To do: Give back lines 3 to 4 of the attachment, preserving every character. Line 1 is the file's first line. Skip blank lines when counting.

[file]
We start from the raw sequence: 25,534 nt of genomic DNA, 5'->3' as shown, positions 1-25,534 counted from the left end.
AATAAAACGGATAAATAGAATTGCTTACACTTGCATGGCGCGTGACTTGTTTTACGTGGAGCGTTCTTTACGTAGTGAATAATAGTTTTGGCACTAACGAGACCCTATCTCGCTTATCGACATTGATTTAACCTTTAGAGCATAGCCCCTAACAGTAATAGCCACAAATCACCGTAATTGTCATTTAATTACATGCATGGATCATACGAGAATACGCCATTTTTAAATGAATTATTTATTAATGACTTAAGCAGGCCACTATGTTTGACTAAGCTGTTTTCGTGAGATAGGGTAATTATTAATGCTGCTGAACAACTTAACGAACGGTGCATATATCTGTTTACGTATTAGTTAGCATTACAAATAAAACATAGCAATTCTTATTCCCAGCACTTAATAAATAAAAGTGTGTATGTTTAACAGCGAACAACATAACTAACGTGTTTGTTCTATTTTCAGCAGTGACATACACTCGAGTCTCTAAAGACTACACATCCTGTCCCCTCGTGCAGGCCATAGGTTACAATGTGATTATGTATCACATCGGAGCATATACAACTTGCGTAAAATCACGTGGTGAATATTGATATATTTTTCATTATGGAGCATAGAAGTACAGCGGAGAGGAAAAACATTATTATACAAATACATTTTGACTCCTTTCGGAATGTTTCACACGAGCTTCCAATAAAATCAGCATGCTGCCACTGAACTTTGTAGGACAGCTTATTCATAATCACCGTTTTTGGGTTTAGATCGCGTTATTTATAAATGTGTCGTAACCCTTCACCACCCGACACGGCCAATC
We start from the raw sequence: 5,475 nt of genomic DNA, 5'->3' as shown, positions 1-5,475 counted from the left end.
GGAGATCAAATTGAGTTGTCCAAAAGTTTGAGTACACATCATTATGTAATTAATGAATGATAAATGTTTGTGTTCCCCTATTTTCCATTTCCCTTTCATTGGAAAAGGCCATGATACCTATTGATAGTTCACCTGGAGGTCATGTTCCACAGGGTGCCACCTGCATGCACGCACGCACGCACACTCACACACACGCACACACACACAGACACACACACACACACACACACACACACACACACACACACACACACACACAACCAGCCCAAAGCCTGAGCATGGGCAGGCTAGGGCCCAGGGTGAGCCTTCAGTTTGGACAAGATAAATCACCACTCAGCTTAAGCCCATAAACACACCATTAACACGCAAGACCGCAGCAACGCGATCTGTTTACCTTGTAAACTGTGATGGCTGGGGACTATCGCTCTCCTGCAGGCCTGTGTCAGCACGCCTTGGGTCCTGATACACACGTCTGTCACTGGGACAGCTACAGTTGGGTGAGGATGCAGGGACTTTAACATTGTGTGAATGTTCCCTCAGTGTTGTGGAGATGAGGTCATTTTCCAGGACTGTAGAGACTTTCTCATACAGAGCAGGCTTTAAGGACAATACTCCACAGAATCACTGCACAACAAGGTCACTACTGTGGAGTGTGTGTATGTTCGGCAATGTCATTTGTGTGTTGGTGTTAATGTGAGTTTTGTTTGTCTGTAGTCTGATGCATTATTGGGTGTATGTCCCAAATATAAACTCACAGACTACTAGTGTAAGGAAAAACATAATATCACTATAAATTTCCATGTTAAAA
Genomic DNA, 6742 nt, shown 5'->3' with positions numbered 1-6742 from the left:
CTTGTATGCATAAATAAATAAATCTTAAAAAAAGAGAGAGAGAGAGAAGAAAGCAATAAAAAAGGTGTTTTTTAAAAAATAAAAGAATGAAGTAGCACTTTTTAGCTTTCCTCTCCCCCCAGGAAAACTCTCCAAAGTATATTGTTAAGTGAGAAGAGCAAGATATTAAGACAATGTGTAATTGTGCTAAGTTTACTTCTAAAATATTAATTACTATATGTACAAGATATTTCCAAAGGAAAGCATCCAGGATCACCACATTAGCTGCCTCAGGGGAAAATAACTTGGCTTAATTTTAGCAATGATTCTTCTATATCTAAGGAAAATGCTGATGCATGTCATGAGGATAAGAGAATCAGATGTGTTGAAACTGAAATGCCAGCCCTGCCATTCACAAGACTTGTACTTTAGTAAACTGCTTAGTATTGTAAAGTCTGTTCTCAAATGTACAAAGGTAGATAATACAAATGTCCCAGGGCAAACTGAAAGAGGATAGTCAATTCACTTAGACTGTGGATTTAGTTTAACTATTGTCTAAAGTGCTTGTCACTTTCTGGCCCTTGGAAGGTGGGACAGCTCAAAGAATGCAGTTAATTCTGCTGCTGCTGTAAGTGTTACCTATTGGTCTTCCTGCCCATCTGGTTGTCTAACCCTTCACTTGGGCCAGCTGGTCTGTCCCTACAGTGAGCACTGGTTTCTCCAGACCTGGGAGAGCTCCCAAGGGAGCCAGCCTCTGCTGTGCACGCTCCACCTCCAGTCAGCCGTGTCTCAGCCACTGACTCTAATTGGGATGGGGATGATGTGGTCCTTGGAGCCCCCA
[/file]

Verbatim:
We start from the raw sequence: 5,475 nt of genomic DNA, 5'->3' as shown, positions 1-5,475 counted from the left end.
GGAGATCAAATTGAGTTGTCCAAAAGTTTGAGTACACATCATTATGTAATTAATGAATGATAAATGTTTGTGTTCCCCTATTTTCCATTTCCCTTTCATTGGAAAAGGCCATGATACCTATTGATAGTTCACCTGGAGGTCATGTTCCACAGGGTGCCACCTGCATGCACGCACGCACGCACACTCACACACACGCACACACACACAGACACACACACACACACACACACACACACACACACACACACACACACACACAACCAGCCCAAAGCCTGAGCATGGGCAGGCTAGGGCCCAGGGTGAGCCTTCAGTTTGGACAAGATAAATCACCACTCAGCTTAAGCCCATAAACACACCATTAACACGCAAGACCGCAGCAACGCGATCTGTTTACCTTGTAAACTGTGATGGCTGGGGACTATCGCTCTCCTGCAGGCCTGTGTCAGCACGCCTTGGGTCCTGATACACACGTCTGTCACTGGGACAGCTACAGTTGGGTGAGGATGCAGGGACTTTAACATTGTGTGAATGTTCCCTCAGTGTTGTGGAGATGAGGTCATTTTCCAGGACTGTAGAGACTTTCTCATACAGAGCAGGCTTTAAGGACAATACTCCACAGAATCACTGCACAACAAGGTCACTACTGTGGAGTGTGTGTATGTTCGGCAATGTCATTTGTGTGTTGGTGTTAATGTGAGTTTTGTTTGTCTGTAGTCTGATGCATTATTGGGTGTATGTCCCAAATATAAACTCACAGACTACTAGTGTAAGGAAAAACATAATATCACTATAAATTTCCATGTTAAAA